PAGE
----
Fashion magazines and clothing styles: Most clothes marketed for women our age are dreadful. Polyester pants, butterfly-print blouses, bedazzled cardigans, pastel sweat suits. The now defunct More magazine was targeted to “older, well-heeled women of substance over 40.” The fashions they featured were modeled by slim, youngish actresses. Impractical for normal women of any age. A press release for the new digital version is “aimed at a much younger audience… with content by Millennials for Millennials” (their words, not mine). I guess older gals don’t deserve a magazine of our own.
Judgement of young people: It’s no secret that anyone under the age of 40 thinks anyone over the age of 40 is a member of the Walking Dead Club. Most assume we can’t turn on a computer, don’t know who Kanye is, and only wear polyester. As if! I’m not saying I want to dance hip hop or, on the other hand, live stream my colonoscopy but I would like to be acknowledged as an intelligent person who can still learn and enjoy new things.
Here’s some surprising news. There are upsides to being retired and senior. All those pills we take to stay alive? Here in Canada, we get large reductions on prescriptions. Both Canada and the U.S. offer discounts on public transit, at movies theaters, in hotels and restaurants. The list goes on. I admit I originally hated the idea of asking for discounts but now I’m happy to save so I can spend more. There are also intangible perks to aging. I don’t have to do homework so I can read what I want, like the entire James Bond collection. I can stay up all night and watch 86 seasons of Game of Thrones. And here’s the best deal: I don’t have to buy tampons or birth control pills anymore. But my favorite thing to do is ride the grocery cart to the car after I’ve done my shopping. Not kidding!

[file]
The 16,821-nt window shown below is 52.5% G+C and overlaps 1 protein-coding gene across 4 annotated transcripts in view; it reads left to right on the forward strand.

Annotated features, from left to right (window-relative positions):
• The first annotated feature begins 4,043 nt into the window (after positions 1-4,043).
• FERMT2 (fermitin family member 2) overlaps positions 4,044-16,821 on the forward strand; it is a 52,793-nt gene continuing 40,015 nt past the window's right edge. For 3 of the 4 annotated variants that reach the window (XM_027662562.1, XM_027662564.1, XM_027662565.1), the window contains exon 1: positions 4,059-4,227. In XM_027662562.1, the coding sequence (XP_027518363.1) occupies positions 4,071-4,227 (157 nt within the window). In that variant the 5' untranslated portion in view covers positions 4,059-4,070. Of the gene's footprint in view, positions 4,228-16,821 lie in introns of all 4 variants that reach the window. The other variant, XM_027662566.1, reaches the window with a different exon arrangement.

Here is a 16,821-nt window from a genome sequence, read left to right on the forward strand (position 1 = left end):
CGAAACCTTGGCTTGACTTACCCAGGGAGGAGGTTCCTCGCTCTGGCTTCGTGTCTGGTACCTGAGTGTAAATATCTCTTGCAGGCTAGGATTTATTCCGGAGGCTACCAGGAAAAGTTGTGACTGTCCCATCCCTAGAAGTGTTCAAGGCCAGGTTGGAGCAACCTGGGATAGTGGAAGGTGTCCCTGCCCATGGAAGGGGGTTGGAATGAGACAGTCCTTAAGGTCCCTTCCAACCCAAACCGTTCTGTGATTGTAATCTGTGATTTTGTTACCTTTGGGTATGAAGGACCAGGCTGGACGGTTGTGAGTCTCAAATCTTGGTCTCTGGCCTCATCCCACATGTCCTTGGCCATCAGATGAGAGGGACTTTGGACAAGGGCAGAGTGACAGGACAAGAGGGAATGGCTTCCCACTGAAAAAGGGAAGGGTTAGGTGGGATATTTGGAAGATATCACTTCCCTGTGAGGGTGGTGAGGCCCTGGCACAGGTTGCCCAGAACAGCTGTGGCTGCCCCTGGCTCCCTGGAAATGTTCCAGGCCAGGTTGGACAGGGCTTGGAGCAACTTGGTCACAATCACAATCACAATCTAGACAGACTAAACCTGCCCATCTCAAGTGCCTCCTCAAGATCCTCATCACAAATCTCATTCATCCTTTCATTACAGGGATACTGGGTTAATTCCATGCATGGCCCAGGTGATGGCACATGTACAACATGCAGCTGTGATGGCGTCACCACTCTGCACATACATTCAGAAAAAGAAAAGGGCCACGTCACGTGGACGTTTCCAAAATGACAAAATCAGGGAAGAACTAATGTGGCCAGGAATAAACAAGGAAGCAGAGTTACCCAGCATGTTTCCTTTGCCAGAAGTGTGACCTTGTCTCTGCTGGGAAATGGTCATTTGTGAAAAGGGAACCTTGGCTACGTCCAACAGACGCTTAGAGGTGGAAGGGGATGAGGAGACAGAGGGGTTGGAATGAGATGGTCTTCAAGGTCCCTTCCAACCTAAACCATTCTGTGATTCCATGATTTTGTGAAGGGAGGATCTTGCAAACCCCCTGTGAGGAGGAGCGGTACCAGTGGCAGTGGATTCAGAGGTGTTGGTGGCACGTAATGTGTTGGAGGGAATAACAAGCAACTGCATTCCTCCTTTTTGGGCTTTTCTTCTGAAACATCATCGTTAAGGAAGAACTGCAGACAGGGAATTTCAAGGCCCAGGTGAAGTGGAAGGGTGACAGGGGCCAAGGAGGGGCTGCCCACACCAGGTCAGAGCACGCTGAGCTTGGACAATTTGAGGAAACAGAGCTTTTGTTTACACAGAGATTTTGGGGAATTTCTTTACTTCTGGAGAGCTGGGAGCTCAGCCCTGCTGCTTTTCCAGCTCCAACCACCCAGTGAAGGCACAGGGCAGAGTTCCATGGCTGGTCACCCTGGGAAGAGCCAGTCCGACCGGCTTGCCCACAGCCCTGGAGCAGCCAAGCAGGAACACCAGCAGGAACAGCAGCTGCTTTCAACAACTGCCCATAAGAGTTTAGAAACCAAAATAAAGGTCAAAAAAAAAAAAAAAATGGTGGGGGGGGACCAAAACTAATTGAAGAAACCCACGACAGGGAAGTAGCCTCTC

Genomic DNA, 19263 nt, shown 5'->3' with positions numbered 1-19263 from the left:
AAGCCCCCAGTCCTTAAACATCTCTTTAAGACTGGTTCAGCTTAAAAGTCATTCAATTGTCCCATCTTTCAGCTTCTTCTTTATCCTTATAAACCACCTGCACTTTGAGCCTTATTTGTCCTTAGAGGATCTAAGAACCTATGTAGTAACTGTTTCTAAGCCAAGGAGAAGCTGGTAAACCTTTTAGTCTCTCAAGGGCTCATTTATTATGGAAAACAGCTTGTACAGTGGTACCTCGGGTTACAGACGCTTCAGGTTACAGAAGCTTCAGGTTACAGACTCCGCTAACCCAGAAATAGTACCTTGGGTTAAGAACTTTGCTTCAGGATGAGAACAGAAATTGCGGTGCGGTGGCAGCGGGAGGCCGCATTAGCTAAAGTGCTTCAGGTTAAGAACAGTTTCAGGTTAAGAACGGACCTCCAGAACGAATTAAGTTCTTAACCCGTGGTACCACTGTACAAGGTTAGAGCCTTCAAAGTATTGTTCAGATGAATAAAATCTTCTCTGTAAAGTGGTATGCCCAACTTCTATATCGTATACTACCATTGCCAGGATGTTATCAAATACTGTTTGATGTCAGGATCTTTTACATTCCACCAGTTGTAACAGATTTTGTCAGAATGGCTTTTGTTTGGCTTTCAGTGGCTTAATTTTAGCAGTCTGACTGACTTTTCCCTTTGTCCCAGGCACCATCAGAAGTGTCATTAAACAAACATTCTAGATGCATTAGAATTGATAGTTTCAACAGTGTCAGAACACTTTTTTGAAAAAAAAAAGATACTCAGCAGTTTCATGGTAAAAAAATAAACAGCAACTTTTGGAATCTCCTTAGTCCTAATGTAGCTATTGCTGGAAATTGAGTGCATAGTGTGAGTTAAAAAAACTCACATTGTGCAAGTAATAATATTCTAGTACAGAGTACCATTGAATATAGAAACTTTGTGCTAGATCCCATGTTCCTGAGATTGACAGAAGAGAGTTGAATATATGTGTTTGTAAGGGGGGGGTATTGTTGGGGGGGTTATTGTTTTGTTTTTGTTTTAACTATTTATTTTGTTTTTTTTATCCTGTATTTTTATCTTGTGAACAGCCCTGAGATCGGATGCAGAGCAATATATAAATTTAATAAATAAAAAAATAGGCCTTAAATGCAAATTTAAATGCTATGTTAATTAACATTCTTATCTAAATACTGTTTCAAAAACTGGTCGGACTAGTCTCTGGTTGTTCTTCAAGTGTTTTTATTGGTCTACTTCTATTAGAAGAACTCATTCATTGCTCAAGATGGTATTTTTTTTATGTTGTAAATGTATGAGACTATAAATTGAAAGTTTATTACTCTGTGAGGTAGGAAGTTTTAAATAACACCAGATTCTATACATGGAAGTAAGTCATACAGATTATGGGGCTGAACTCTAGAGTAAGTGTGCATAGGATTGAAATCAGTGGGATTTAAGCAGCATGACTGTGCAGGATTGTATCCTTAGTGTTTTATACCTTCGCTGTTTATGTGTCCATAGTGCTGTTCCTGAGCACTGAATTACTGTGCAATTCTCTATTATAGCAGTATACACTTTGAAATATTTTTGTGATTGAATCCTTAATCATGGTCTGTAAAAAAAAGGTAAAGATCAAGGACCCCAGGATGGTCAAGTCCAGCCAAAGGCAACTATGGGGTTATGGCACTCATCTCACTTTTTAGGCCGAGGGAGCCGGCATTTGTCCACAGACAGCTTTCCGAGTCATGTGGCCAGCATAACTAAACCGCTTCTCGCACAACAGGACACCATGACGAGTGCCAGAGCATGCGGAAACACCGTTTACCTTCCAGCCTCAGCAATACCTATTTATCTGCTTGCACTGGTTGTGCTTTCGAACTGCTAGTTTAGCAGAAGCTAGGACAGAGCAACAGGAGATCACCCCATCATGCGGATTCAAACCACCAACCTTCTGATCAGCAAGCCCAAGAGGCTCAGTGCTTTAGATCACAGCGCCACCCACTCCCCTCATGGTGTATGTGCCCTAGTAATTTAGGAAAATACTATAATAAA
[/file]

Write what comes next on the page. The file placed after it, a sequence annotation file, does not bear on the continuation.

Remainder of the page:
Interestingly, the proliferation of seniors has really freaked out the Gens. In a Zoomer magazine article entitled “Yes, Ageism Is Bad for Your Health,” a study on age stereotypes in social networks found 84 FB sites about older people but not by older people; these sites were created and managed mostly by 20-somethings. Here’s the scary part: about 75% of the posts excoriated (their word) older individuals, 25% infantilized them, and 40% want seniors banned from public activities like shopping. Worse yet, anyone over 69 should face a firing squad and older folks should just hurry up and die, of natural causes, of course. FB has an anti-discrimination policy that says it does not tolerate hate speech. To wit, “It is a serious violation of our terms to single out individuals based on race, ethnicity, national origin, religion, sex, gender, sexual orientation, disability or disease.” Astonishingly, age was not on their list, meaning a social platform used by 2 billion people can foster ageism as much as they like. These brats just need to grow up and join the rest of humanity.
Such contempt produces a Seniors vs Juniors conflict. We know firsthand how these hateful stances make us feel – angry, insulted, sad, threatened, disenfranchised. Unfortunately, ageism has even spread to the point of being rampant among older people. And in an irony worthy of Oscar Wilde’s Dorian Gray, ageism makes people age more quickly. Subjects with the most negative views of aging die about 7.6 years sooner than those with a positive outlook and being ageist influenced lifespan more than gender and socioeconomic status. A Wall Street Journal reporter quoted in Time Goes By seems to believe that the term boomer “is a synonym for all old people.” TBG noted that given how far we have not come in relation to racism, respectful dialogue will not happen if old people themselves deny that ageism exists. Further, the adage “age is just a number” is not accurate if you can’t get a job, are denied medical care, and are dismissed and ignored due to your age. It’s true: there are real-life consequences that negativity to aging has on the individual, such as memory loss, physical function, and inability to recover from illness.